By July 06 2017
Tax Law

Specified Corporate Income and its Effects

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Brief Introduction to the Small Business Deduction

The small business deduction (the "SBD") is available to certain Canadian-owned corporations[1] that earn active business income in Canada. For most small or mid-sized businesses, the deduction is available for the first $500,000 of income earned within an associated corporate group.[2] The SBD reduces the federal business tax rate by 4.5%. At a provincial level, rates are reduced by as much as 12% in some regions.

The value of the SBD has grown to a significant amount in recent years. For example, in Alberta each $500,000 SBD can save up to $72,500 of corporate-level tax in a year. This can lead to a large long-term deferral benefit, since the tax gap is not recaptured until dividends are paid out to an individual.

The $500,000 SBD limit must be shared among all corporations within an “associated” group. This is intended to prevent taxpayers from multiplying the SBD among two or more corporations that are controlled by the same group of persons or controlled by related persons with sufficient cross-ownership. A number of deeming rules can apply to greatly broaden and complicate this test.

For years, taxpayers have sought the advice of accountants and lawyers to improve access to the SBD. An impressive array of plans have been recommended and implemented for taxpayers in this realm over these years, structuring around the associated corporations rules. In March 2016, however, everything changed.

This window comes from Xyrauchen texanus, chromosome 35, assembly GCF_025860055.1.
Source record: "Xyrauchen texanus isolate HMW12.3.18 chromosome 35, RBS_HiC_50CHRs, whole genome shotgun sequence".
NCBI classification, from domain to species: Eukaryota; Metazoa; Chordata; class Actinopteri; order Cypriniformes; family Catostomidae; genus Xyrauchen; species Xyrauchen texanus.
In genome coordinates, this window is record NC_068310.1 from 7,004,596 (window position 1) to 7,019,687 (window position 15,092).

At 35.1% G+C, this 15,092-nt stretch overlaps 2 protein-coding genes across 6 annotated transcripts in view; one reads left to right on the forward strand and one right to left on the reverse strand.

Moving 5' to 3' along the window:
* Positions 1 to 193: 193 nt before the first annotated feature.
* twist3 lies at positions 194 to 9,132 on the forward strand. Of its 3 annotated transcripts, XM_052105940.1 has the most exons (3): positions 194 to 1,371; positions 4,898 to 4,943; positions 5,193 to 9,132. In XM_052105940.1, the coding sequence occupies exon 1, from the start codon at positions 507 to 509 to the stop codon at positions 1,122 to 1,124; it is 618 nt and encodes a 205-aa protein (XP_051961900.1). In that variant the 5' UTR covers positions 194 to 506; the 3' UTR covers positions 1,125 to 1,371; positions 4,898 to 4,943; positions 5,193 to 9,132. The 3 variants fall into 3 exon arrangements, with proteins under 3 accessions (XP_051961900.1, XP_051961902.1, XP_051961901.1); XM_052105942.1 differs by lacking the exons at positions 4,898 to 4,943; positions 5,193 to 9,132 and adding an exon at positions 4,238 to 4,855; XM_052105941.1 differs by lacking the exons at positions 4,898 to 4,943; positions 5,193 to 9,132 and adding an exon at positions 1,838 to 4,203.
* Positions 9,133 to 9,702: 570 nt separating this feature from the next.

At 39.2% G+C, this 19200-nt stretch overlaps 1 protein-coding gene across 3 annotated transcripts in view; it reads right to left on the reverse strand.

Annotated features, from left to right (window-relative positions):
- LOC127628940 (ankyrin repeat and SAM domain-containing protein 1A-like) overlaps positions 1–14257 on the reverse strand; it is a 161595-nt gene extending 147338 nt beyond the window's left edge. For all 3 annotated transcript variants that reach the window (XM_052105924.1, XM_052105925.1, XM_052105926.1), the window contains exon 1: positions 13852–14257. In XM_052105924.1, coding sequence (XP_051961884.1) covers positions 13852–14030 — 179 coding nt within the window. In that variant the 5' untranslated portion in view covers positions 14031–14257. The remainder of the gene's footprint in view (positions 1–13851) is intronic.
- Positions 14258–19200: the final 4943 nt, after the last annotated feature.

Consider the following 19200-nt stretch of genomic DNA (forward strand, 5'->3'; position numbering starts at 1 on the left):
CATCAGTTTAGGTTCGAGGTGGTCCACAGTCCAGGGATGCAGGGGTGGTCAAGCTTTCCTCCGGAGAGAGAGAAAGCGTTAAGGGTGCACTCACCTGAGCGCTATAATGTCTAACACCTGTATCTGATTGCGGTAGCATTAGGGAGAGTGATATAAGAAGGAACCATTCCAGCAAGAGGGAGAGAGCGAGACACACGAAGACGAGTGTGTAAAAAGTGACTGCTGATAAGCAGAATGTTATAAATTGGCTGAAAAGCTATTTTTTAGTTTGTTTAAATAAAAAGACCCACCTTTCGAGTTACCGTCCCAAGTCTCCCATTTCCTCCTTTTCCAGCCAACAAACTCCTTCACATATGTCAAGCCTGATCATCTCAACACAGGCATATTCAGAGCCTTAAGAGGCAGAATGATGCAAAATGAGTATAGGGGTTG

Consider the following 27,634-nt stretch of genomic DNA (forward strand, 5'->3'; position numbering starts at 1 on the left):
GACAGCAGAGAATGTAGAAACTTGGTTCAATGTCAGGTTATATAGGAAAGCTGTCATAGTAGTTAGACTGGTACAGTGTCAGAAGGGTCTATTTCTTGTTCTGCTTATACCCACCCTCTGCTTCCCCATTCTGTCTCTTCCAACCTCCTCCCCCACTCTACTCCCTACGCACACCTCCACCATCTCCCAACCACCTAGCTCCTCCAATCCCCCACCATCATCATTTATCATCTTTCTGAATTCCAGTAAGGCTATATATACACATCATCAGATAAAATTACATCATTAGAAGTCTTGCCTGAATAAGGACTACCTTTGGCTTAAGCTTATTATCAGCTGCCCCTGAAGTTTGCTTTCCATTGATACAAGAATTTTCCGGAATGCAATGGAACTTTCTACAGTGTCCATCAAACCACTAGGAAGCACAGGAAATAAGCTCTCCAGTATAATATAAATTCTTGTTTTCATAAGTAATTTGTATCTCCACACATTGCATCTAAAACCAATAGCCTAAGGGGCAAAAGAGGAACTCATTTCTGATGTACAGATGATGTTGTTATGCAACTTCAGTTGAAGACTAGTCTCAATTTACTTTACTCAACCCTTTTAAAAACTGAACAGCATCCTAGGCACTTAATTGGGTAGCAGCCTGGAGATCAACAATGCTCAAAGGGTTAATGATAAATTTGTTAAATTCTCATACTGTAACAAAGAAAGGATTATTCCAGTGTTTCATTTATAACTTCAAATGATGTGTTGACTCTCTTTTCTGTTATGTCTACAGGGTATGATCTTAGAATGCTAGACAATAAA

Specified Corporate Income

Planning around the small business deduction became bread-and-butter structuring for most business owners. Parliament cracked down on these plans last year in the Federal Budget, however. With these changes, Parliament closed the door to many traditional planning opportunities, effective March 21, 2016. Many provinces followed suit, affecting the more valuable provincial SBD with retroactive effect. Alberta, for example, enacted corresponding rules in June 2017.[3] These changes had some possibly unexpected or surprising side effects, discussed later.

Among other changes, the Federal Budget introduced the idea of “specified corporate income”. Where a corporation earns this type of income, that corporation’s SBD may be limited. This is a new concept, designed to prevent the multiplication or expansion of the SBD in situations where the associated corporations rules are ineffective.

The specified corporate income rules apply very broadly. The rules apply where the following conditions are met (subject to a safe harbour, discussed below):

  • a corporation (A Co) provides services or property to a “private corporation”[4] (B Co); and
  • A Co or any shareholder of A Co – or any person not dealing at arm’s length with A Co or any shareholder of A Co – has a direct or indirect interest in B Co.

If income meets these two criteria and does not fall within the safe harbour, the default rule is that the income is ineligible for the SBD. If B Co is a “Canadian-controlled private corporation”[5], B Co may be able to elect for the income to be SBD-eligible, but only by sharing a portion of its $500,000 SBD limit. This outcome is substantially similar to if A Co and B Co were associated, although there are many intricacies to the election that should be discussed with a tax advisor.